DC Switchboards taking the charge in shipboard power systems

Vard Electro sees plug-in potential for green energy sources as industry faces AC/DC dilemma on transmission networks.

16. June 2022

Remote sammensatt PSV

A shift in power distribution systems

Green energy technologies such as batteries, fuel cells, solar and wind are on the rise in shipping but these will require a shift in existing power distribution systems onboard vessels to realise gains in fuel efficiency and environmental performance, according to Vard Electro.

Diesel-electric systems with engines running at fixed speed have typically used AC (alternating current) switchboards, or power grids, to supply power for propulsion systems and thrusters, alongside frequency converters to control propeller speed for greater efficiency.

However, the use of AC switchboards is now being challenged by the emergence of renewable energy sources and energy storage systems mostly using DC (direct current) that require multiple DC-AC conversion, meaning more components with greater complexity and less control of the power system.

This has raised the focus on the potential advantages in terms of controllability, flexibility, cost savings and reduced fuel consumption of DC switchboards, which were first developed about a decade ago but have so far only been installed on a limited number of vessels such as hybrid and all-electric ferries, PSVs and fishing vessels.

Both the engines and propulsion system can be run at variable speeds to better optimise fuel consumption and thereby cut CO2 emissions.

– Jogeir Skinnes, Product Manager at Vard Electro

Variable speed operation

“AC switchboards have traditionally been used to transmit energy produced by diesel-electric generators to the main AC consumers - propellers and thrusters - via frequency converters but are no longer the optimal solution when utilising alternative DC-based sources that can be much more easily integrated into a DC distribution system,” says Jogeir Skinnes, product manager for Power & Propulsion at Vard Electro.

“As well as ease and flexibility of integration, another key advantage of a DC main switchboard is that it means both the engines and propulsion system can be run at variable speeds to better optimise fuel consumption and thereby cut CO2 emissions.”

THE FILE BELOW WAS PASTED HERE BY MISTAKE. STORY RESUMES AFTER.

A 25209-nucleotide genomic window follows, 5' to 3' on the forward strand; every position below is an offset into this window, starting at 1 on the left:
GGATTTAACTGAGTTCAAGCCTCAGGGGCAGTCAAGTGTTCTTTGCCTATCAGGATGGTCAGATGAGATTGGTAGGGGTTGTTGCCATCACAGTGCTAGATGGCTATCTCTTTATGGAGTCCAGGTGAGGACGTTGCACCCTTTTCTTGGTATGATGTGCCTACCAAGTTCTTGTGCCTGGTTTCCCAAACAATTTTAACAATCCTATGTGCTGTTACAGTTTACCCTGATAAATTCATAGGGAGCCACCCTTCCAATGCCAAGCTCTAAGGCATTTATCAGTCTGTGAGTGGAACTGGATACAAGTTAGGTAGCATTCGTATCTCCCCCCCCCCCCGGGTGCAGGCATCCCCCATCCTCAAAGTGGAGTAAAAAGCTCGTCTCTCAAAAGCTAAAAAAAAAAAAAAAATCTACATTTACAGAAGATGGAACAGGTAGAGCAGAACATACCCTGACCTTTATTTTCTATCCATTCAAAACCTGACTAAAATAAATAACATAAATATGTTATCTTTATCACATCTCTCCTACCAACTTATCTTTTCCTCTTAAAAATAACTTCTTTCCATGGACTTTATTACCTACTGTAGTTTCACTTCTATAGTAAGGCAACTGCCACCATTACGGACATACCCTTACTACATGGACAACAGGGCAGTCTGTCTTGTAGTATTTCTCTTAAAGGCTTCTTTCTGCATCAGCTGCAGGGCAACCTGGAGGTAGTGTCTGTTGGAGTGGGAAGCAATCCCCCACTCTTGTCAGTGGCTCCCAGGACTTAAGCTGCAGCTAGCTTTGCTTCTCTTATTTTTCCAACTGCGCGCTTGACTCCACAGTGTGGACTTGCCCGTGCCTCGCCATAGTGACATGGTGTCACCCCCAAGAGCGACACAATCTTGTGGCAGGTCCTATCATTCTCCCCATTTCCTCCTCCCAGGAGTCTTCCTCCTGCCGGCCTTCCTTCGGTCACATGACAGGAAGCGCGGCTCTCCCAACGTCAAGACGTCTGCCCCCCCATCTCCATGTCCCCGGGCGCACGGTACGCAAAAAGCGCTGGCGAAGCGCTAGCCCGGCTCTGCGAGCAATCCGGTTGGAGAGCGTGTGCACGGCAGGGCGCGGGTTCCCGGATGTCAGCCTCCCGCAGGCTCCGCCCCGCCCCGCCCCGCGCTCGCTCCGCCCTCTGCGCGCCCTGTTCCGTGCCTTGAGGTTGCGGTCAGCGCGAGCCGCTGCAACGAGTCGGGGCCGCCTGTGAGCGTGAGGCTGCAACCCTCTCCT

A DC switchboard makes it possible to run the engines at a lower rpm and dynamically follow the load on the AC consumer - such as dynamic positioning (DP) system or propeller - to achieve greater fuel efficiency within a wider operating window.

Specific fuel consumption for engines operating at a constant speed is lowest in a small operating window when load is around 80% but this window can be extended with a DC system.

– Martin Vadset, System Integrator at Vard Electro

Fuel efficiency gains

A DC switchboard, such as that supplied by Vard Electro within its SeaQ Power product range, is therefore able to cut fuel consumption and emissions significantly through variable-speed operation versus a fixed-speed AC system, while also reducing wear-and-tear on the engine to curb maintenance costs.

Skinnes estimates fuel savings of as much as 20% can be achieved when running DP on a DC system, and around 10% across harbour, transit and DP operations.

DC switchboards are therefore appropriate for vessels with variable load requirements including PSVs and cable-layers with DP to give high efficiency on low load, and fishing vessels to better control peak loads on winches.

Furthermore, zero emissions can be achieved with fully-electric ferries that can be charged from shore directly into the DC power distribution system.

Additional fuel efficiency gains can be achieved by integrating battery storage plugged into the DC switchboard as this can be used as a spinning reserve to reduce the number of running generators, while maintaining the requirement for redundancy.

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Battery compatibility

Skinnes points out that batteries can boost dynamic performance and responsiveness for propulsion and thrusters, especially when used together with LNG and hydrogen fuel cell engines that typically have lower ramp speeds, as well as handle big load variations through peak shaving.

Vard Electro has also developed a SeaQ Micro-Grid that can be used to provide variable speed functionality for parts of a vessel - for example, to boost a propeller or winches with battery power - while keeping the AC main distribution system to feed consumers with a steady load.

This technology would also allow for the use of a smaller main engine running on lower rpm aligned with battery storage in a DC switchboard to deliver more power to propulsion and other systems when needed.

Vard Electro has already implemented its solutions on a number of vessels including Prysmian’s cable-layer Leonardo da Vinci to connect batteries to thruster drives and Lerøy Havfisk’s fishing vessel Kongsfjord to reduce engine rpm and boost winch efficiency.


Ease of integration

Vadset points out there are more factors to control with an AC system - such as both active and reactive power, frequency and voltage - whereas for a DC system you only need to control the active power and voltage. The latter also needs fewer converters and other components that gives it improved controllability and robustness.

This makes the DC switchboard a more effective and flexible power management system with higher reliability and failsafe functionality, while facilitating easier integration of new energy sources in line with cost and availability, according to Vadset.

Skinnes says: “We are seeing a growing rate of adoption of DC switchboard systems in the industry as interest increases for fuel cells using hydrogen, ammonia and methanol. This technology will be an important enabler for alternative fuel sources in future.”